All 50 U.S. states exported goods and services to China and benefited from the 858,000-strong American jobs supported by these exports, according to a report published Tuesday by the U.S.-China Business Council (USCBC).
U.S. goods exports to China last year increased 21 percent to a record high of 149 billion U.S. dollars, the report showed. The bump in goods exports was "welcome news," especially in rural states, where Chinese buyers scooped up soybeans, corn, sorghum, pork, and other agricultural commodities, the group said in a statement.
Other sectors seeing sizable exports last year include oil and gas, semiconductors, and medicines and pharmaceuticals, said the trade group, which represents 260 companies including some of the most iconic American brands.
The amount of U.S. services bought by Chinese customers, however, sank by 33 percent in 2020, the report showed, noting that the services export data reveal just how "devastating" the COVID-19 pandemic has been for the travel sector and American colleges and universities.
"The jobs numbers tell a complicated story," said Craig Allen, president of the USCBC. "While strong goods exports bolstered jobs in many communities across the country, the collapse of travel and the service industries tied to it was so severe that the total number of U.S. jobs supported by exports to China fell from the year before."
Allen, who served as deputy assistant secretary for Asia at the U.S. Department of Commerce's International Trade Administration, and later the deputy assistant secretary for China, noted that there are a record number of China-related bills in Congress and a general U.S. political atmosphere toward China that is "increasingly negative."
"No one knows where U.S.-China relations will go from here," said Allen. "The bottom line is that exports to China help a range of industries across the United States stay profitable and competitive."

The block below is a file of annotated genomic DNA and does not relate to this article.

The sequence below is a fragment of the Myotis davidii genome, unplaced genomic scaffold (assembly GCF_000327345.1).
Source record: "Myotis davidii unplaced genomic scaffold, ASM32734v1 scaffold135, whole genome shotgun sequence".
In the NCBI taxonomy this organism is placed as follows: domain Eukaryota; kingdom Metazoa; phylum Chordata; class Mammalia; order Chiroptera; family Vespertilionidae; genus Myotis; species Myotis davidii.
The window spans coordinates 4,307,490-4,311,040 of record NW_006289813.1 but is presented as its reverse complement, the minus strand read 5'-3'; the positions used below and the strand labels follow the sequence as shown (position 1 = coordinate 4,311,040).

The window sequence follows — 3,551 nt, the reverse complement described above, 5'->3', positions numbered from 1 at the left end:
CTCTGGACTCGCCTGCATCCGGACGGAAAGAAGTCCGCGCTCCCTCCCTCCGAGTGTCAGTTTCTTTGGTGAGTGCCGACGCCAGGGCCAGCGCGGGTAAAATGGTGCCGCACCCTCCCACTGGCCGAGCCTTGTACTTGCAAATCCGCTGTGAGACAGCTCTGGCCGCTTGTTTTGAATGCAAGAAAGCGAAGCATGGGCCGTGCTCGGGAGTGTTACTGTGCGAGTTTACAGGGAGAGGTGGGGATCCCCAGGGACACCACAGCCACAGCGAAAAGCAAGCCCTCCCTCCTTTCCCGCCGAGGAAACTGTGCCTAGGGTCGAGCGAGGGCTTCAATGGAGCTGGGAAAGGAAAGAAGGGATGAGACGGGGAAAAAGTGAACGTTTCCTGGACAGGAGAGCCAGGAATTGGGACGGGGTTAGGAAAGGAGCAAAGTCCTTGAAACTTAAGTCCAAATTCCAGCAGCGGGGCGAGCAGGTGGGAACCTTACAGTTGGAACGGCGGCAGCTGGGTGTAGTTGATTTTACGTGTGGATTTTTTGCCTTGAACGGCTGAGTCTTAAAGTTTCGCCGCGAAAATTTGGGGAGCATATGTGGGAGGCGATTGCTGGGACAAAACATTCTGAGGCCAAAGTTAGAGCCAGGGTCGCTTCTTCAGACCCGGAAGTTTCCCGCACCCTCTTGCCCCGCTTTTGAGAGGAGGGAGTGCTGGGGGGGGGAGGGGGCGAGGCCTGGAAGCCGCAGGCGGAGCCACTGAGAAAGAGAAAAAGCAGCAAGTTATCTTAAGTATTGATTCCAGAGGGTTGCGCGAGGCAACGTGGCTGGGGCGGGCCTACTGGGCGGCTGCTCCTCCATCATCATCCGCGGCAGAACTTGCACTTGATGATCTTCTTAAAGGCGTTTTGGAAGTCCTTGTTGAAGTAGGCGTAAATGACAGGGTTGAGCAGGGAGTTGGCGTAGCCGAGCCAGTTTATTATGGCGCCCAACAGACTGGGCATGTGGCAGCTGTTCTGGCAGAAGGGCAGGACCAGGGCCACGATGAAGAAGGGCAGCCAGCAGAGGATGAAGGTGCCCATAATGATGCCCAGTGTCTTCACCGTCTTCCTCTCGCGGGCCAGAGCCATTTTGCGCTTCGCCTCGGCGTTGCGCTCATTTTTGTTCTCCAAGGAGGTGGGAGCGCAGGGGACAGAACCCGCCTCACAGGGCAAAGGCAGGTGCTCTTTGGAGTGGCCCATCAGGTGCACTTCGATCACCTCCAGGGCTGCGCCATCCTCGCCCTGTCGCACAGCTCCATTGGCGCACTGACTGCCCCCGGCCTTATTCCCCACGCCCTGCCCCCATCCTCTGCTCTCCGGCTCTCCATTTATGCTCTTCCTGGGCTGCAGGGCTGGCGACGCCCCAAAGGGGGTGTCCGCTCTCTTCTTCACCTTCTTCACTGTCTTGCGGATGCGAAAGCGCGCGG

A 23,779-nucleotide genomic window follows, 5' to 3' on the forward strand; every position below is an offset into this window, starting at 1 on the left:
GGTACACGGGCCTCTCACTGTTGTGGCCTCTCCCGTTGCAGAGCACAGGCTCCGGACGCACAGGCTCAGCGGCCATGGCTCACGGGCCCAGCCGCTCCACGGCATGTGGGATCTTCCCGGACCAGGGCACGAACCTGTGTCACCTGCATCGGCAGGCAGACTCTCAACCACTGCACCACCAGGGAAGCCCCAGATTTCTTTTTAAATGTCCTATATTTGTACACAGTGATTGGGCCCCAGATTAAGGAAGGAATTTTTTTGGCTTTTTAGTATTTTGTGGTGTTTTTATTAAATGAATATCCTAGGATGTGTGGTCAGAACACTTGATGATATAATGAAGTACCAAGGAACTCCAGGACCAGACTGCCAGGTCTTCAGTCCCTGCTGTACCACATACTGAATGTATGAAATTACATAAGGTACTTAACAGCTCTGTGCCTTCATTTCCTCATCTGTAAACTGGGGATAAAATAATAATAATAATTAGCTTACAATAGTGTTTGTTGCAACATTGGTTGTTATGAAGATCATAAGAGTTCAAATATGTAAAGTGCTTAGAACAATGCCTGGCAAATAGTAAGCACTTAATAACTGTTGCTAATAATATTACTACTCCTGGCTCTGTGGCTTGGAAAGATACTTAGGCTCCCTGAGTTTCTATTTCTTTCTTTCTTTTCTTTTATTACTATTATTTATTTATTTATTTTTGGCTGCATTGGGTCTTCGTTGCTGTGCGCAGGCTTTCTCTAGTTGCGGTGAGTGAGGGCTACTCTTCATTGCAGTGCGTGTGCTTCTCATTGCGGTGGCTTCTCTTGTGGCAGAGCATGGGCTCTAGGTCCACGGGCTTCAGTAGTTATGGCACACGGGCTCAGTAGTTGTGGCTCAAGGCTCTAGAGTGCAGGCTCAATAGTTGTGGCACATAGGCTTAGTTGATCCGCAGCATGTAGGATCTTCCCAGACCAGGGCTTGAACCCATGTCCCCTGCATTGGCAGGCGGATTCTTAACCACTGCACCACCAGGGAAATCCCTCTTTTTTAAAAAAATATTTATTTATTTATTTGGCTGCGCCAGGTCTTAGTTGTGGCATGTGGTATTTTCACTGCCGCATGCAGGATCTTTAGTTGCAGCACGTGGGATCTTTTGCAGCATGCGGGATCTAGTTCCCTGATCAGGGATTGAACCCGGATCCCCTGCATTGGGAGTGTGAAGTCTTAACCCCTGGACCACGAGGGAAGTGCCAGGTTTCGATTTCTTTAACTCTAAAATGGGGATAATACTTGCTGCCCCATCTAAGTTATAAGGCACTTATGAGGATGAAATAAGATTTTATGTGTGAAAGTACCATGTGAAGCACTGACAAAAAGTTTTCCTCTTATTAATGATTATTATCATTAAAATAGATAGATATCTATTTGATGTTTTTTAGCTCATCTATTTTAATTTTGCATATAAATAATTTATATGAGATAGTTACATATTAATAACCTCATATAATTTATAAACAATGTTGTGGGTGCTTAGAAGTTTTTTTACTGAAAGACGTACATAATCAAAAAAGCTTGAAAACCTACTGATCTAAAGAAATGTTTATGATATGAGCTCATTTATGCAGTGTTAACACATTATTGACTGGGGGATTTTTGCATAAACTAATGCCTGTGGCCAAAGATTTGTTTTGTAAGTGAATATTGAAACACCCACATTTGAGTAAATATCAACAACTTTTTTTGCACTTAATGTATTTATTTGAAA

"They also support American jobs, from the tourism industry, to farmers and ranchers in Iowa, to chipmakers in Oregon, and to innovative drugmakers in North Carolina," he added.
While he is frustrated with the Biden administration's trade policy, which focuses on defense rather than opportunities, Allen said at a virtual press briefing Tuesday that he thinks it's quite "remarkable" that the exports from both China and the United States "have risen quite briskly" in 2021 despite the additional tariffs remaining in place.
"I think an interesting question to ask ourselves is what if there were no trade war? What if there were no trade tariffs?" Allen said, adding that without additional tariffs, U.S. exports to China would be much higher than they are currently.
In a recent virtual interview with Xinhua, Allen said he is glad that the Office of the United States Trade Representative is reviewing the additional tariffs on over 300 billion dollars worth of Chinese imports imposed by the Trump administration.
"We have consistently called for exclusions to tariffs, reduction of tariffs with a pathway to eventual elimination of tariffs," Allen said, noting that the U.S. government and the Chinese government both have a role to play.
The U.S. business leader said he worries that the additional tariffs imposed by the Trump administration would become permanent.
"Permanent tariffs would permanently distort the U.S.-China economic relationship and would lead to yet more bilateral tension," Allen told Xinhua. "There is already so much tension at the ideological level, at the geopolitical level, at the technology level. We really don't want endless economic distortions."